‘When Paying Respects to the Leader’ and other poems by John Grey
By: John Grey
WHEN PAYING RESPECTS TO THE LEADER
So there you are, a great anemic Buddha,
eyes as blue as coral waters, skin like parchment,
hulking rolls of blubber swaddled in gold robe,
rear bearing down on a protesting yellow cushion,
a sight absurd empowered as figure of fear,
center stage in gleaming proscenium,
as eunuch guards stand by, tall as their sharpened spikes
and hand-maidens slide fruit between your bulbous lips,
wipe the juices from your chins.
They warned me – don’t snicker, smirk or grimace,
just pay my homage, then depart.
But reverence to what? Fatness? Immobility?
See-through flesh? Sloppy eating habits?
What about if I don’t bow down?
Will one of your sentries
ram me through the gizzards with his weapon.
Or if I make a joke about your bulbous shape,
rippling cheeks? Same bloody result.
Life’s continuance is often a beneficiary of the ludicrous.
So I make myself ridiculous. I bite my tongue.
You’re not the first leader who could use someone like me.
THE PERENNIAL DILEMMA OF THE KISS GOODBYE
In a moment, we will move beyond the heart.
We will be normal,
according to the most impartial observers.
The inside and outside
will achieve equilibrium.
We will be candidates for work,
for bowel movements,
for walking, for sneezing,
for eating, sleeping, even death.
We will provide information when asked for.
We will step to the right,
avoid oncoming foot traffic.
You will go your way, I mine.
Any consideration that those are the exact same path
will be disproved
by the roof over your head,
the sun warming mine.
In a moment, there will be no parting kiss,
no hug, no anything
that isn’t singular, unique to ourselves,
able to be identified
from close up or a distance.
So Goodbye it is.
Or Good and Bye depending on your point of view.
He swims through the wreck,
dreams of finding gold coins,
oxygen tank strapped to back,
a small black mouthpiece,
he looks more fish-like
than the curious creatures
that swim in and out of his path.
There’s no treasure to be found.
These are not the remains
of a pirate galleon.
nothing but a fishing vessel
that chanced its luck
in one storm too many.
Some rusty tin and a bone.
That will never make him rich.
He pops up to the surface
as if his body’s made
of the rubber that surrounds it.
shakes his head
at the couple on the deck
of the waiting boat.
The ocean has many secrets to be sure.
But some, he concludes,
arc not worth knowing.
The boat putters back to port.
He sucks down a beer
as his body dries.
he’ll uncover the trove
that will make him famous.
But this was written tomorrow.
you’ve never heard of him.
BEHIND THIS SUCCESSFUL MAN
This is how it is, the sun out of reach,
night bearing down on a man like a hungry bear,
so he clutches his wife close for protection –
too much action of the wrong kind,
all this drama, responsibilities taken,
decisions that have to be made.
As always, there’s a welcoming to her presence,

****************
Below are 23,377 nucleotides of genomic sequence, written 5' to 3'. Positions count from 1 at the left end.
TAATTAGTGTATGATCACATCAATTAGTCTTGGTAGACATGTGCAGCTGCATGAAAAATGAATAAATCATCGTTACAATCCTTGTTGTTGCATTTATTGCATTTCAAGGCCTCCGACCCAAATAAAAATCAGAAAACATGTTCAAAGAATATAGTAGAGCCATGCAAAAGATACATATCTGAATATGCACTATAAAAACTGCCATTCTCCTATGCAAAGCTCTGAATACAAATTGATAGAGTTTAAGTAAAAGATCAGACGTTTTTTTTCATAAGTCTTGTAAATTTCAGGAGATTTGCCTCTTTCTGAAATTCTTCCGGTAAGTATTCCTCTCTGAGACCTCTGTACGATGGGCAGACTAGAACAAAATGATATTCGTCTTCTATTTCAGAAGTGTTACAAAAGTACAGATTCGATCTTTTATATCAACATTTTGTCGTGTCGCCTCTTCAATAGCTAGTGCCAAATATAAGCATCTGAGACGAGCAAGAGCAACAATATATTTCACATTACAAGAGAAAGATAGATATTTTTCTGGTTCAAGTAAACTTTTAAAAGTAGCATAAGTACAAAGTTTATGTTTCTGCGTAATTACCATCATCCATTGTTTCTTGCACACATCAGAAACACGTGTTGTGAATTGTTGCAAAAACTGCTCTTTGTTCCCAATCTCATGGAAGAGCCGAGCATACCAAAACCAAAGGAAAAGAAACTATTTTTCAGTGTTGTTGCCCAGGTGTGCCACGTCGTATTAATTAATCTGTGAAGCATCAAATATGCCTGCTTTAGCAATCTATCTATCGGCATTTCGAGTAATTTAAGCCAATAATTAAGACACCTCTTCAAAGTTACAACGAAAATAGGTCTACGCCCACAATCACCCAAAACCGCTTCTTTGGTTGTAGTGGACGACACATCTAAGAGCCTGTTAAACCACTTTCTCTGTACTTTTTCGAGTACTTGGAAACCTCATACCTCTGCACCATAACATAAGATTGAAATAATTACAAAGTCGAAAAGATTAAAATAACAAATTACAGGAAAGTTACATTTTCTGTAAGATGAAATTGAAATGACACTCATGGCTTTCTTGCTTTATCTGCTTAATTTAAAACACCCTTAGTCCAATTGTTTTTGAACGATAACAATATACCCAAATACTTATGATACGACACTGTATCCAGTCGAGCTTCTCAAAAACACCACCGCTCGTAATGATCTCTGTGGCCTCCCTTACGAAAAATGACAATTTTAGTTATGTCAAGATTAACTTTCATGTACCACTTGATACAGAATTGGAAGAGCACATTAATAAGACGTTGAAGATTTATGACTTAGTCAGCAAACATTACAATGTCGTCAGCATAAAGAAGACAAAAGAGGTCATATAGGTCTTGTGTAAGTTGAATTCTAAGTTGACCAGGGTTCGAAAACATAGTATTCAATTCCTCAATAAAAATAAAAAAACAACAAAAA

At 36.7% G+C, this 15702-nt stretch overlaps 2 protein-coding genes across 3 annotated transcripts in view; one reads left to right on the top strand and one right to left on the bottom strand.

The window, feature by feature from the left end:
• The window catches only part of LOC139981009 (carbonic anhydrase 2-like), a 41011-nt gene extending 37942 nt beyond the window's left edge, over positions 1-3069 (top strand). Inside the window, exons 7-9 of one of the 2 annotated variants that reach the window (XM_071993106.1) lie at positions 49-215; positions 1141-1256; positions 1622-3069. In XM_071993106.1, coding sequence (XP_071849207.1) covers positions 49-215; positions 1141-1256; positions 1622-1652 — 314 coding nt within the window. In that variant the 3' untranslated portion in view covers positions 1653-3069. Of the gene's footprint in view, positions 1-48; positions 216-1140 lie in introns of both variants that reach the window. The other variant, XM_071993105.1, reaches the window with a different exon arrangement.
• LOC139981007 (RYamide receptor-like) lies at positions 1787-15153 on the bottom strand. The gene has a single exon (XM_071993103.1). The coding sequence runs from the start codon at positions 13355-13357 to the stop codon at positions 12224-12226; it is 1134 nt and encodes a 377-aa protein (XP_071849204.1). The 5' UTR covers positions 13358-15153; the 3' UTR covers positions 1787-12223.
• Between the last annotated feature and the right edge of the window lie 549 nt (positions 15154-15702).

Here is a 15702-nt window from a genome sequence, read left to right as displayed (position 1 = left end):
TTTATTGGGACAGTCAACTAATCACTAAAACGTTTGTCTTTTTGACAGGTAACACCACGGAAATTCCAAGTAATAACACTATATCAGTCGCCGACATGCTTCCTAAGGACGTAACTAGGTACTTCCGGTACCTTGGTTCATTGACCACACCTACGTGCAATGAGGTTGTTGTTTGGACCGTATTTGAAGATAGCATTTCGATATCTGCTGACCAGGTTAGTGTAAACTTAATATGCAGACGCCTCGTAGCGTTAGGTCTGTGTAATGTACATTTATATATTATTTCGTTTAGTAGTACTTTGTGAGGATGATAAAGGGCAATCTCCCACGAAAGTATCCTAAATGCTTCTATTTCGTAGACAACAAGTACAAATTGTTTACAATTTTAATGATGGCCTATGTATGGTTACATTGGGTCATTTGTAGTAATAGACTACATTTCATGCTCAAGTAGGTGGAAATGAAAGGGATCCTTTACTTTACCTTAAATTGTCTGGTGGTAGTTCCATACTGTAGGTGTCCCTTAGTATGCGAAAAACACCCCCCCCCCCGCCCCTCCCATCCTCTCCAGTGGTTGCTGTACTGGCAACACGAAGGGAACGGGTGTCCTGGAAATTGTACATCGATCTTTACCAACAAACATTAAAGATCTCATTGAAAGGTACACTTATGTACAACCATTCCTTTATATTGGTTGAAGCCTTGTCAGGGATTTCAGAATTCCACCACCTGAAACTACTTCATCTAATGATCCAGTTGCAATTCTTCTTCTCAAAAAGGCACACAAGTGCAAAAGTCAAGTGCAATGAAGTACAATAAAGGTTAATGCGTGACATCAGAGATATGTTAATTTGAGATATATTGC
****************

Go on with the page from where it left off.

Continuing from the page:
and an undercurrent
beyond the slow intrusion of her hands.
She tremors into him,
to relax his nerves,
soothe him to the point where everything goes blank.
People look on him in awe
without mention of her silent resolve,
her background construction
of his poise, his strategies, even his opinions.
Yes, he’s at the top
but only because she lifts him from below,
her strengths unrelated to her body,
but as unflustered, as determined,
as a weightlifter’s.
Her silence is more instilling
than a speechwriter’s ripest monologue.
No matter how weary he feels,
she will not let his head drop.
And no one sees this aspect of him.
They can’t because it’s her.
ON A VERANDA FACING WEST
See what a moon reveals
other than awareness,
how a lake’s surface
is subsumed by darkness
but its depths are not.
On your veranda in twilight,
you’re convinced that all lives
stem from wine and forest glow,
that the pause in the day
really is the day,
that to rock in a chair
is to pat the baby’s head,
and the baby is night.
In all light, I own up to
a camera technique.
You are working yourself
into my line of sight.
A bug swat is a hand.
A shake of hair, a brow.
Reflected mountain tire
strips eyes of camouflage,
A sip returns a mouth
To where it last
parted just enough.
ELLA AND THE FLOOD
She’s still sticking to her house.
even if she has to ride the flood out from her roof.
Drinking in that river muck,
the town’s gone bonkers.
Water moccasins are knocking on the door.
Neighbor’s car just side-swiped her fence
on its way to whooping it up in the Mississippi.
Cat’s in a tree screaming.
Coffins poke up through graveyard mud.
Ella’s in her bedroom and when she’s not
shooing away the rescuers,
her knees are scuffing the hardwood floor,
and she’s imploring God,
please don’t let this be the big one.
Her cousin in Saint Louis keeps ringing and ringing Ella’s number
but the lines are down.
Her sister in Santa Clara has no idea it’s this bad.
Nothing can hold back the water. Main Street’s almost under.
At Bailey’s, the Pharmaceuticals are drifting
down the candy aisle.
A toilet bowl breaks free of Harvey’s hardware store
and is on its way to New Orleans.
Ella thanks God she’s on a hill at least
even if she’d be better off straddling a mountain.
Bui it’s her home and she’s not leaving.
In the parlor, family photographs float
in the rising brackish brown pool.
At the top of the staircase,
faces of the dead come calling.